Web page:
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The film Ella (Matilda Brown) is watching is the 2001 short film 'The Big House' which her real life mother and 'Palm Beach' director Rachel Ward previously wrote and directed during the early 2000s. See more »
Palm Beach, which premiered as the opening film of this year's Sydney Film Festival, tells the story of a group of good friends who have a few secrets. Those secrets are bound to surface at some point. Why not do it while celebrating a birthday?
Director Rachel Ward co-wrote the story with Joanna Murray-Smith, which tackles some ethical predicaments and feelings that get repressed with (expected) catastrophic consequences. Every year we get a similar scenario presented to us on television or even on the big screen, so why do we keep making these films? The difference with Palm Beach, is that I couldn't sympathise with any of these characters. Rich white people having rich white people problems - can't relate.
That doesn't mean these stories aren't allowed to have a platform to be told, everyone wants to escape their daily life at some point and peek through a window to see what happens behind closed doors. The film takes place in the titular Sydney suburb - blue skies and crystal clear waves everywhere you look. Three members of our group of friends (Bryan Brown, Sam Neil and Richard E. Grant), used to form the band Pacific Sideburns. Their partners and children are also present and ready for a weekend of beachy tranquility.
The evening our friends arrive at Frank (Brown) and his wife Charlotte's (Greta Scacchi) house, Leo (Neill) mentions to Charlotte the pact they formed a very long time ago. Not entirely clear why he recalls this pact so suddenly, this causes the amicable vibe in the house to rise with a few degrees and everyone seems to be feeling this tension. This secretive pact lingers in the background while everyone passes their days behind luscious cheese boards and champagne by the crate, in and around Frank and Charlotte's lush hilltop habitat with panoramic view. A panoramic view ruined by a chimney, which becomes a daily discussion topic that drives Frank to his boiling point.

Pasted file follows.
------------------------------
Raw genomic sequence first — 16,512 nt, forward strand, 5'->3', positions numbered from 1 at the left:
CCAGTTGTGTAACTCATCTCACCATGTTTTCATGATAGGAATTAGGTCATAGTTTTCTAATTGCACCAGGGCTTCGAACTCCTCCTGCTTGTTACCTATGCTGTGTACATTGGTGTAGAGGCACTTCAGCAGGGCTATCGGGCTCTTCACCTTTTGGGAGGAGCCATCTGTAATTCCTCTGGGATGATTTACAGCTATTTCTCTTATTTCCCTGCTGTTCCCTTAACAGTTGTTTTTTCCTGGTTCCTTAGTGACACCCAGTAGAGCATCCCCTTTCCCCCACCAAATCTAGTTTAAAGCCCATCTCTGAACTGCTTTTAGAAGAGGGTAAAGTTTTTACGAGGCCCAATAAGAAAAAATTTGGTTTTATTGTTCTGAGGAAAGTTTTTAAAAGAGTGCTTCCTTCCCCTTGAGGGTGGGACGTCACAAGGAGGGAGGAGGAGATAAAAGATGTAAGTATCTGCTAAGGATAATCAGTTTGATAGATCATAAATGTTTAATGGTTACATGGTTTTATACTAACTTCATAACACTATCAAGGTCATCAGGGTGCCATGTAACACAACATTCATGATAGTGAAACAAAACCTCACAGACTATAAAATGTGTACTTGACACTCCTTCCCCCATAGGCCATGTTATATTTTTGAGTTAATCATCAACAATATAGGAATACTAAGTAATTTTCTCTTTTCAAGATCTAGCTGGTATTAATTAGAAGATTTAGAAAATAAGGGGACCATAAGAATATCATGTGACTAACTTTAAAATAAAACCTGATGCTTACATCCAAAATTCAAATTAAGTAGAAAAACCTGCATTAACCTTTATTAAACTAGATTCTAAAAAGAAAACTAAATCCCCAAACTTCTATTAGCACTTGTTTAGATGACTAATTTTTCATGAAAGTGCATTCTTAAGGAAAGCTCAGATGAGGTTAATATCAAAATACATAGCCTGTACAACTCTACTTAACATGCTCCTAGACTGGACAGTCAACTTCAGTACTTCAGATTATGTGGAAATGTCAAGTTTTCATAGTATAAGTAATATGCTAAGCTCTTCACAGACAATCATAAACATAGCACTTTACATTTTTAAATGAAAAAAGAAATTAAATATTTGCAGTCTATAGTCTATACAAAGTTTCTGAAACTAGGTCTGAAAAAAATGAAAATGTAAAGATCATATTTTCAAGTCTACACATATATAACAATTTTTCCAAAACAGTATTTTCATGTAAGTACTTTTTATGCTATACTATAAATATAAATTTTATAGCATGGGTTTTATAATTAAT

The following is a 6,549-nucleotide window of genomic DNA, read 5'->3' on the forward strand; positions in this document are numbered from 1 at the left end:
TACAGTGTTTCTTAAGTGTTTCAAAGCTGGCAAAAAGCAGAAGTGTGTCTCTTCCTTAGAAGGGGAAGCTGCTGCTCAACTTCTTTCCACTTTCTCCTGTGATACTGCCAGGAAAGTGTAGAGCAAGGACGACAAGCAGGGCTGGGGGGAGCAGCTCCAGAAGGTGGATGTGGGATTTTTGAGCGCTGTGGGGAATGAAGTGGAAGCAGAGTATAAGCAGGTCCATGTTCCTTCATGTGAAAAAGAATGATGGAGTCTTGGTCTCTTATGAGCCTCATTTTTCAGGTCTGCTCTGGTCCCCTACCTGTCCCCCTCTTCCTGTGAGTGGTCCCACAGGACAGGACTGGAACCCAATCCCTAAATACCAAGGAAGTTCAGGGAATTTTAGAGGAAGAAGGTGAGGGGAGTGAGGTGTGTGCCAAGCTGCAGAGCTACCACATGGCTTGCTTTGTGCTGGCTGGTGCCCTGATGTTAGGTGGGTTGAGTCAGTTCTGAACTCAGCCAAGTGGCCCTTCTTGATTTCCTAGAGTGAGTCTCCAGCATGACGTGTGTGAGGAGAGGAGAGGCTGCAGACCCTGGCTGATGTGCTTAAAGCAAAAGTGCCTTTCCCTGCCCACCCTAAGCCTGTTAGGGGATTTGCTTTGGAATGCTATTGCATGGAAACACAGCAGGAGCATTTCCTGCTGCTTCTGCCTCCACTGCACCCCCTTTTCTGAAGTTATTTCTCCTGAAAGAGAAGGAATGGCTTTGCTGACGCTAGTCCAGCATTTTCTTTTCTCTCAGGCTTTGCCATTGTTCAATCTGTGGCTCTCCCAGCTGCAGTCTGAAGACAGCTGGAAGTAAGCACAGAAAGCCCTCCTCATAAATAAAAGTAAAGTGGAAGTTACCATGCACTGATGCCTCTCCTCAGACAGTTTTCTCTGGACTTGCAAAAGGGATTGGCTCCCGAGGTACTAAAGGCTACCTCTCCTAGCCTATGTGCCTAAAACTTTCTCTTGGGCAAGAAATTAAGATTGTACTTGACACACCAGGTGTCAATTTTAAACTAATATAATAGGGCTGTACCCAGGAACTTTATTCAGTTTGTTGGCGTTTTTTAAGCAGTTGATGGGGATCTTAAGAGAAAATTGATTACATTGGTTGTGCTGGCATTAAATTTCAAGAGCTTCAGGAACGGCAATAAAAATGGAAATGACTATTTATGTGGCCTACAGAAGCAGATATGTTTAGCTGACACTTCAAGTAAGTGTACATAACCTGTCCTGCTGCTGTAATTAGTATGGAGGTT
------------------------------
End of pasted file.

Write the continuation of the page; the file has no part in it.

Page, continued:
Cinematographer Bonnie Elliott does a great job showing off the beautiful beaches of Sydney and the nighttime scenes, but when it comes to garden gatherings it all looks a little bit too much like a commercial of some kind. The glossiness makes it look like as if some scenes were shot on an indoor-set, while I'm pretty sure this wasn't her intention. Nonetheless, a great effort that lifted the film to a higher level.
The problems these characters face are nothing but drama on the surface while being comfortable in their day-to-day life - shallow and smug. But like I said before, why tell a story that has been told in different forms many times before, if there isn't a character to relate with or feel sympathy for? The cast does a great job though. There wasn't a single person that I could point out as being a bad actor, neither was there a performance considered to be scene-stealing.
Going in with low expectations, I thought the first half was more interesting than the second. Clocking in at 100 minutes, the film feels a lot longer and without any real stakes, there's no satisfying ending to look forward to. Palm Beach is a film without a purpose and could easily be dropped on a streaming platform, to attract a bigger audience or people wanting to check it out without paying extra for it.
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